The UN’s nuclear watchdog said Iran has started using advanced centrifuges at its Fordow site.
Iran accused Israel of “trumpeting lies to poison” the latest round of nuclear talks in Vienna following a report written by a Tel-Aviv based reporter claiming Tehran has ramped up its uranium enrichment.
“Israeli regime whose existence relies on tension is at it again, trumpeting lies to poison Vienna talks,” tweeted Iranian Foreign Ministry spokesman Saeed Khatibzadeh on Wednesday, without specifying the alleged lies made by Israel.
This came after a Tel Aviv-based reporter for Axios reported on Monday that Iran is taking technical steps to enriching uranium at 90%, which is the required level for developing a nuclear weapon.
The report cited intelligence shared by Israel over the past two weeks with the US and a number of European allies.
Those claims were dismissed by the head of the UN’s International Atomic Energy Agency [IAEA].
“There is no 90% enrichment at the moment in the Islamic Republic of Iran. You have enrichment at 5%, you have enrichment at 20%, you have enrichment of 60%…but we don’t have any information about 90% enrichment,” said Grossi in an interview with France 24.
Western powers have been calling on Iran to decrease its nuclear activity, especially after it proceeded to enrich uranium at 60% purity in response to a series of attacks while the first rounds of Vienna talks were taking place earlier this year.
Tehran blamed the assaults on Tel Aviv, citing its opposition to the restoration of the Joint Comprehensive Plan of Action [JCPOA] and keenness on maintaining economic sanctions on the Islamic Republic.
The indirect US-Iran talks initially started in the Austrian capital in April this year to revive the 2015 nuclear accord, but adjourned following the sixth round in June. The talks were put on hold as Iran’s elections took place, which saw the victory of Raisi.
Diplomats returned to Vienna on Monday following months of delay.
“All parties in the room now face a test of their independence and political will to carry out the job— irrespective of the fake news designed to destroy prospects for success,” added Khatibzadeh, commenting on the recent round of talks.
Meanwhile, the IAEA claimed on Wednesday that Iran has started enriching uranium using advanced centrifuges at its Fordow Fuel Enrichment Plant [FFEP] despite the resumption of Vienna talks.
“This redoubles the alert. It is not banal. Iran can do it, but if you have such an ambition you need to accept inspections. It’s necessary,” IAEA Director General Rafael Grossi told France 24, expressing is concern over the latest development.
According to an IAEA report seen by Reuters, the nuclear watchdog said Iran started to enrich uranium up to 20% purity using one cascade made up of 166 advanced IR-6 centrifuges.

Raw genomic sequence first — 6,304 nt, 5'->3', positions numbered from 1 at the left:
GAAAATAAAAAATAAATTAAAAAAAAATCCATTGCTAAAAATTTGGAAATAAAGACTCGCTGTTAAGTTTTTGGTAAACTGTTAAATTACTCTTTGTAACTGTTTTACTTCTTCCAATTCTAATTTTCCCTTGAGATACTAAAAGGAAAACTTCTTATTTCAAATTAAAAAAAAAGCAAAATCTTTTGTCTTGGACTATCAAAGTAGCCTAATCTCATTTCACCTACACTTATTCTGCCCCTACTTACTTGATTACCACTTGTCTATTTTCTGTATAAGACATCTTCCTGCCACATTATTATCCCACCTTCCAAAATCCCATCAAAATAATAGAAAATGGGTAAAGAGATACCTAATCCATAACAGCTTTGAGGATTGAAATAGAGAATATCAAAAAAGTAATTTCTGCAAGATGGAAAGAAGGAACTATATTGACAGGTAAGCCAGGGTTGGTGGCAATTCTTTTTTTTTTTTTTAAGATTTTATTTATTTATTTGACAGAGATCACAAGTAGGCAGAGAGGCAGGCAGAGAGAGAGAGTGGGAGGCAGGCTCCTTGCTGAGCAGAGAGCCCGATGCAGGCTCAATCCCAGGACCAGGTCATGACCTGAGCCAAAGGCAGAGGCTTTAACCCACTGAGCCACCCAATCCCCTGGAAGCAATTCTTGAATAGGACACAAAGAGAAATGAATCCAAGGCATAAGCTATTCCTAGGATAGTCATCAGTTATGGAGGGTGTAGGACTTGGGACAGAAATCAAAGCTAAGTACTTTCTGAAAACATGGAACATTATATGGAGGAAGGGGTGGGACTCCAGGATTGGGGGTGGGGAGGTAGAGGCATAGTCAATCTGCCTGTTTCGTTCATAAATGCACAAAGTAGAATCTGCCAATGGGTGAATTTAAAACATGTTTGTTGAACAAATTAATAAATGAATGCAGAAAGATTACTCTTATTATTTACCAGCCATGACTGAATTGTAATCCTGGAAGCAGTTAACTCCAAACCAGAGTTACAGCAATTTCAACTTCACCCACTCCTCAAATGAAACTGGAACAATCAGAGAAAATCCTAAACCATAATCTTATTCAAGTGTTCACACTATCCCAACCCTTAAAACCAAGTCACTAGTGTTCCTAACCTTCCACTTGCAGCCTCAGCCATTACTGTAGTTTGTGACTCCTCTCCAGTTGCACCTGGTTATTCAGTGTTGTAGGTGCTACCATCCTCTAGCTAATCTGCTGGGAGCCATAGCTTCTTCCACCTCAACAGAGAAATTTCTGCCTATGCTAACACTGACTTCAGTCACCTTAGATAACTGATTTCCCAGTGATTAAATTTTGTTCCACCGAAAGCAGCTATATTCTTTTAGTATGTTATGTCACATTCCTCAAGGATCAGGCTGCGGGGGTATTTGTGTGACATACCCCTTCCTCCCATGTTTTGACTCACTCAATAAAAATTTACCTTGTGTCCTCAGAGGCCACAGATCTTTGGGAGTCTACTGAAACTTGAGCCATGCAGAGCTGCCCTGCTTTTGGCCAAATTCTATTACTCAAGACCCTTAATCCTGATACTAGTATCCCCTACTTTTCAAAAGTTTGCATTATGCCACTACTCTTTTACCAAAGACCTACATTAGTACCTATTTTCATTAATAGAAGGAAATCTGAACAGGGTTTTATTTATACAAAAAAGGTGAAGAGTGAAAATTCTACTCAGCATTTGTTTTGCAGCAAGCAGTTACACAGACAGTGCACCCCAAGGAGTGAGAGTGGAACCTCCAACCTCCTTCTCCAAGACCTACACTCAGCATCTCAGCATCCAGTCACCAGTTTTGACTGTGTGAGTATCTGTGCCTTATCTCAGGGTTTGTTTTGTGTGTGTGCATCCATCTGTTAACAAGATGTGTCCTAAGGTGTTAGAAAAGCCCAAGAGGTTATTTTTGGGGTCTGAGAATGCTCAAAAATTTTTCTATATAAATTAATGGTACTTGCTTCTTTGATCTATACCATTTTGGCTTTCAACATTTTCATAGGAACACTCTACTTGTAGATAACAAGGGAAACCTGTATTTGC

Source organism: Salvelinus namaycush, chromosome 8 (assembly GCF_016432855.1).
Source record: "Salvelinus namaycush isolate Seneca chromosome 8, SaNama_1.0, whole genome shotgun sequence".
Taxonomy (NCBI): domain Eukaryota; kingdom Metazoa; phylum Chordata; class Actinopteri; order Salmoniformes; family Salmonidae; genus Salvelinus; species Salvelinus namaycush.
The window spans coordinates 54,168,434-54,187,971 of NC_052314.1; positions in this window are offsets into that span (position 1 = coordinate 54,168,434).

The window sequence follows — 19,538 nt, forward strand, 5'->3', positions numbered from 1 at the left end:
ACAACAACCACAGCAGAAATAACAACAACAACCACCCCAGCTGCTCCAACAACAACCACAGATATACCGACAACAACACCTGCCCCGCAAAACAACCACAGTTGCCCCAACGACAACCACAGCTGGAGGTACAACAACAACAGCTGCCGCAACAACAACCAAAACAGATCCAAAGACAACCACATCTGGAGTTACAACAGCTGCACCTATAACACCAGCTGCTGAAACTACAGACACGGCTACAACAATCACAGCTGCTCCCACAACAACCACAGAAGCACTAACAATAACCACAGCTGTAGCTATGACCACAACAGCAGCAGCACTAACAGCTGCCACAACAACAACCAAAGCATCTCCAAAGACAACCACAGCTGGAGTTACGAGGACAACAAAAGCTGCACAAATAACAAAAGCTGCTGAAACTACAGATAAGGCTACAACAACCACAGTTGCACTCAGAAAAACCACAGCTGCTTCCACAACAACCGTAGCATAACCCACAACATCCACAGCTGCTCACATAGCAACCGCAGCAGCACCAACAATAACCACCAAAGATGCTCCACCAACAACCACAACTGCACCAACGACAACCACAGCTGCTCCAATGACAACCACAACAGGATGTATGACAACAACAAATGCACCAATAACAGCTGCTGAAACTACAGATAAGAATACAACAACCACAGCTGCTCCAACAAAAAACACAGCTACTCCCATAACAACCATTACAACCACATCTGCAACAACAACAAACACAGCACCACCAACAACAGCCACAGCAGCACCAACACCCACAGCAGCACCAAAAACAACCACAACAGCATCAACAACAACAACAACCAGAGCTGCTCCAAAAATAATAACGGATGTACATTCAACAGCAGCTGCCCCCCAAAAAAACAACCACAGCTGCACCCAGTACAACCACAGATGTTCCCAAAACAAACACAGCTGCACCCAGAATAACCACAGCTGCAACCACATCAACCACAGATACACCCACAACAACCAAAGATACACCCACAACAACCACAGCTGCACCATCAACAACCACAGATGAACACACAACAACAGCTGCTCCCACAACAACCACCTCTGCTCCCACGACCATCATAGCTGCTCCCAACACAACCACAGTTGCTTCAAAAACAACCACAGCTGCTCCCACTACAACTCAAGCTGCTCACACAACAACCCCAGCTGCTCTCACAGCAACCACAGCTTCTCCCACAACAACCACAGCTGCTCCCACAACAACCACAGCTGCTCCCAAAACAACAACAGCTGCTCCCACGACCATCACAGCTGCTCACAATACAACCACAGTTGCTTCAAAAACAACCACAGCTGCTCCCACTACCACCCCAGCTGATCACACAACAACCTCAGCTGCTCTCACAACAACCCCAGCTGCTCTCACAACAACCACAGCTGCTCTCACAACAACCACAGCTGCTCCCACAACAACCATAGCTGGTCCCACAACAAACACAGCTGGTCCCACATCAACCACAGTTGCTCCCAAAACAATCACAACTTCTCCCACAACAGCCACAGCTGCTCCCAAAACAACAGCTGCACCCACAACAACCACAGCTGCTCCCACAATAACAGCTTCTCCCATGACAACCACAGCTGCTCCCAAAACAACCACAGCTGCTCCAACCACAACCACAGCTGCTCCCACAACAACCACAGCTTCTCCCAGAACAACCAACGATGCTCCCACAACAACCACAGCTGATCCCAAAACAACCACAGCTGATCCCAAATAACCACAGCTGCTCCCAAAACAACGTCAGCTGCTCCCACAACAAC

As a result, the IAEA is now planning to step up its inspections at the FFEP as Iran’s permanent mission to UN organisations in Vienna said the recent report was “an ordinary update in line with regular verification”.
On Thursday, Israeli Prime Minister Naftali Bennett called on world powers to immediately halt talks in response to the IAEA’s report.
“Iran is carrying out nuclear blackmail as a negotiating tactic, and this should be answered by the immediate halt to negotiations and the implementation of tough steps by the world powers,” said Bennett, as quoted by his office in a call with US Secretary of State Antony Blinken.
The IAEA has been raising particular concerns over the lack of access to cameras at the facility in Karaj that were damaged in June during an attack that Iran had blamed on Israel.
In a September deal between the Islamic Republic and the nuclear agency, Iran agreed to grant inspectors access to service monitoring equipment by replacing memory cards for relevant data needed.
Iran allowed the IAEA to access most of its cameras and replace their batteries as well as memory cards, except the ones at the damaged site.
In turn, Tehran has defended its decision to not grant the nuclear watchdog access to the Tesa Karaj facility saying an investigation over the sabotage remains ongoing.
Grossi previously noted that the lack of access is “seriously affecting the IAEA’s ability to restore continuity of knowledge at the workshop, which has been widely recognised as essential in relation to a return to the JCPOA”.
Despite the latest developments, Grossi believes that a deal is possible given that the discussions are not starting from scratch.
“They have been talking about several nuclear specific things including some technical matters and then there is a political discussion about the sanctions…but I can say that lots of elements are there and an agreement would be possible if of course they want to do it,” he said.
When former US President Donald Trump withdrew from the JCPOA in 2018, he imposed stifling economic sanctions on Iran in a bid to apply what his administration described as “maximum pressure” on Tehran.
This created a state of mistrust from the Iranian side, which is demanding guarantees from the US that it will not back out of the deal again.
Washington also previously warned it would pursue “other options” if Iran does not reduce its nuclear activity. It also vowed to exert pressure on Tehran if it accelerates its nuclear programme during the current talks.